a) I have a perfectionist streak, am terrified of failure, and as such find it hard to take leaps into the unknown. I am afraid that things will go wrong and I will be unable to deal with it. I will not be able to be ‘perfect.’
b) I am afraid of making a mistake and looking silly.
After I’ve identified the root of this fear, I am able to deal with it head-on. Do I really want to miss out on opportunities and life experiences because I will be chasing the impossible construction that is ‘perfection’? As for point B), again – is it worth missing out on all the things that life has to offer due to a fear of looking ‘silly’? Every mistake is an experience.
I read an article recently about the importance of developing a personal manta. This can sound slightly hippy-dippy, but having a go-to phrase just to silence the incessant mental chatter of worries can actually be really calming. It doesn’t have to be fixed. Mine varies daily. One that often works quite well is just reminding myself ‘there are good things happening all around me.’ I also like; ‘this is not as scary as it seems.’ Sometimes I need to reconnect with the present, ground myself and touch back down to Earth after floating away on a grey storm-cloud of anxiety. When I hear my voice raised a couple of octaves (and believe me, my voice is already pretty high-pitched) and tightened with anxious energy, I exhale, pause, and remind myself ‘I am doing my best.‘ These five words continue to motivate me to try my hardest, to fight becoming sucked in to a vacuum of suffocating stress, and help me to give myself a much needed reality check.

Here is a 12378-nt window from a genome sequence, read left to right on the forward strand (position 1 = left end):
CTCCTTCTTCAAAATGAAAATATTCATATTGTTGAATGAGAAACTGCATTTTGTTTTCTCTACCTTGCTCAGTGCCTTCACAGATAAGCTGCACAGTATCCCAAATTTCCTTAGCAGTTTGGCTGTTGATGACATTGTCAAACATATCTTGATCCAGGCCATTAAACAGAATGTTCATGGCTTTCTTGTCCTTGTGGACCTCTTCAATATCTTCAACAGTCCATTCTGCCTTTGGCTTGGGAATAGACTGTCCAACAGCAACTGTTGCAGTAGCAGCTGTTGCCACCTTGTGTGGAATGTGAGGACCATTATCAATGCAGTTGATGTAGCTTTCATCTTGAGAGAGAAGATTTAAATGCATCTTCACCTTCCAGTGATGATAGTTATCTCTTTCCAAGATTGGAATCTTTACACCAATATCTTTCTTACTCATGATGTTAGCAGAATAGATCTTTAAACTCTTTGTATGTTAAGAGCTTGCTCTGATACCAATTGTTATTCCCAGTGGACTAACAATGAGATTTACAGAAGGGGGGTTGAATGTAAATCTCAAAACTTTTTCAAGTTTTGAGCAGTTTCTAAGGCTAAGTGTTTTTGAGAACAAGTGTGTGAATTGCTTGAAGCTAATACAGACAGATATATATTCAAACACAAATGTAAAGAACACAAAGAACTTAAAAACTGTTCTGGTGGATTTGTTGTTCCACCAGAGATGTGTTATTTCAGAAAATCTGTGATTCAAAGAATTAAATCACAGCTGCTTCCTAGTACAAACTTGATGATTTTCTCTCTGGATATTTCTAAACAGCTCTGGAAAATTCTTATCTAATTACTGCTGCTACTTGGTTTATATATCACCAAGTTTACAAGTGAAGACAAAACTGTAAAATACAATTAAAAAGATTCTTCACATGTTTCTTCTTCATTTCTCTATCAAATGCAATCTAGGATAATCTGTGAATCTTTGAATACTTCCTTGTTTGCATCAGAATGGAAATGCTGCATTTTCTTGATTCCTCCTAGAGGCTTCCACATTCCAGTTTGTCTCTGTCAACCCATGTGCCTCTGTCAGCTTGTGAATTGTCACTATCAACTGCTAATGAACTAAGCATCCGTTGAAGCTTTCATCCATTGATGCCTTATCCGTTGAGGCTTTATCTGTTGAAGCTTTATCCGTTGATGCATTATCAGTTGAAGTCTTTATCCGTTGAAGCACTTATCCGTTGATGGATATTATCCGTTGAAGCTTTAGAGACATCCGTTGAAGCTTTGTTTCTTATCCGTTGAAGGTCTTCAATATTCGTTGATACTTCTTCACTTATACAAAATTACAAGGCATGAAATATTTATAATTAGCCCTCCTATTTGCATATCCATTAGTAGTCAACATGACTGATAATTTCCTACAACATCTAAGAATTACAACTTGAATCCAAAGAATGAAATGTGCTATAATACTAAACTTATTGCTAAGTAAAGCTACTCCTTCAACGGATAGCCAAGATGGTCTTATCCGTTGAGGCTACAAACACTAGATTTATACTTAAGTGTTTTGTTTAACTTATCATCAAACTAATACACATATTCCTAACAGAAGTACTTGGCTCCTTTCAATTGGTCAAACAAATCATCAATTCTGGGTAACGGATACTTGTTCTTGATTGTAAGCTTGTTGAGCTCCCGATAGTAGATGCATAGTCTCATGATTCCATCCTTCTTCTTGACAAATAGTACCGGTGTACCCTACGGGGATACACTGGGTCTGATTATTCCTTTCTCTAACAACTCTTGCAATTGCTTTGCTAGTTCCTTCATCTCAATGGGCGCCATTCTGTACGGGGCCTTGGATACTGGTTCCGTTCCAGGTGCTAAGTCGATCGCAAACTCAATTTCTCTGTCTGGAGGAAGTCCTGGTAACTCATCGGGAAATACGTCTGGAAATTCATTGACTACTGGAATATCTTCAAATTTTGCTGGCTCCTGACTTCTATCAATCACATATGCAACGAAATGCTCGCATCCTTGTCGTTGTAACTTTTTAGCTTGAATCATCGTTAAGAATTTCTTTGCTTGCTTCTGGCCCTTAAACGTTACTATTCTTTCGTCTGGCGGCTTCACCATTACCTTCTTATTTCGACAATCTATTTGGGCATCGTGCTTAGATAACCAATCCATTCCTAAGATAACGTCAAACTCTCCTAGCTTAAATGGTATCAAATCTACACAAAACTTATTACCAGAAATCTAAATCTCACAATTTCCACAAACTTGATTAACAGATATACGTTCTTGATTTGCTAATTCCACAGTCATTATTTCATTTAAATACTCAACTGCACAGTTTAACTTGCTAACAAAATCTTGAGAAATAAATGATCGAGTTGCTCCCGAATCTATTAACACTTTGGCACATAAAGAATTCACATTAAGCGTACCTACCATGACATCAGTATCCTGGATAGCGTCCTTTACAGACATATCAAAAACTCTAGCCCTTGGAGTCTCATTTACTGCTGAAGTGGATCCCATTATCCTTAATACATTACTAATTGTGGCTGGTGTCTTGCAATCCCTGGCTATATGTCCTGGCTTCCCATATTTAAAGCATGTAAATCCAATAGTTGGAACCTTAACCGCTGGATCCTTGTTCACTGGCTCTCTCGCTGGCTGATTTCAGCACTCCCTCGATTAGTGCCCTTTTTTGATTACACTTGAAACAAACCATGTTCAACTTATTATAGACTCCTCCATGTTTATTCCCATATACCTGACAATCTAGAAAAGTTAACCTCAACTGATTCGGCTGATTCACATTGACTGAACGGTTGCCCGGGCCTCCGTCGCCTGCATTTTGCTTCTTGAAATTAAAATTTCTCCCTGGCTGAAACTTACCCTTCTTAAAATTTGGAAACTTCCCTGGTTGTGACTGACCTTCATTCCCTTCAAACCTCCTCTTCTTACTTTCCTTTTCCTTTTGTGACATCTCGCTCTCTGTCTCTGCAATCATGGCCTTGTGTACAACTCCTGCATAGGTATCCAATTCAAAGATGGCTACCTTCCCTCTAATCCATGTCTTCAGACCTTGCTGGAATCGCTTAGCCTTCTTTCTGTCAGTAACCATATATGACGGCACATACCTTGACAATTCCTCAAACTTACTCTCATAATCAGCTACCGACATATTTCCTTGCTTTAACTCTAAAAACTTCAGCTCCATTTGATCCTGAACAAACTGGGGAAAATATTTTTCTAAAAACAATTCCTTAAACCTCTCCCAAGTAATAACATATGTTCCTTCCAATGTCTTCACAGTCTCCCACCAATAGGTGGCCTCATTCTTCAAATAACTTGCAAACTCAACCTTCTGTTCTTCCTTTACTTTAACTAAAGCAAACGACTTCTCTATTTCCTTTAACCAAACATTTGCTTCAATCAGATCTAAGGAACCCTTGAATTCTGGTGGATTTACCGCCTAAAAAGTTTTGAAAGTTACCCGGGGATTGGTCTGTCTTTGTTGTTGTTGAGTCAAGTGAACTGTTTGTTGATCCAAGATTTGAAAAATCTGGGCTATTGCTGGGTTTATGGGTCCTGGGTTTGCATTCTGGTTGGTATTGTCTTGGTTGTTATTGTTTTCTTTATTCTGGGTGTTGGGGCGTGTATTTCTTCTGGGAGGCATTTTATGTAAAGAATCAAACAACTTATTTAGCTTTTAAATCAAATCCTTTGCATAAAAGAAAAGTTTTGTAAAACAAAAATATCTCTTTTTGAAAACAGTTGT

The crux of this post is, I suppose, that if you’re someone that feels your mind is constantly whirring, writhing with what-if’s and worries at any given moment, you cannot simply indulge or give-in to this negative mental chatter. I hope that some of the techniques I’ve explored in this post prove in some way useful – I feel I can only really loosely call it ‘advice.’ These are just some methods that I use when I’m bogged down in a marsh-land of insecurity and worry. They work for me, usually, and I really hope that they work for you. I truly hope that you can find the serenity you’re searching for, and that, for the most part, you can regain control of your thoughts and tell your mind to STFU.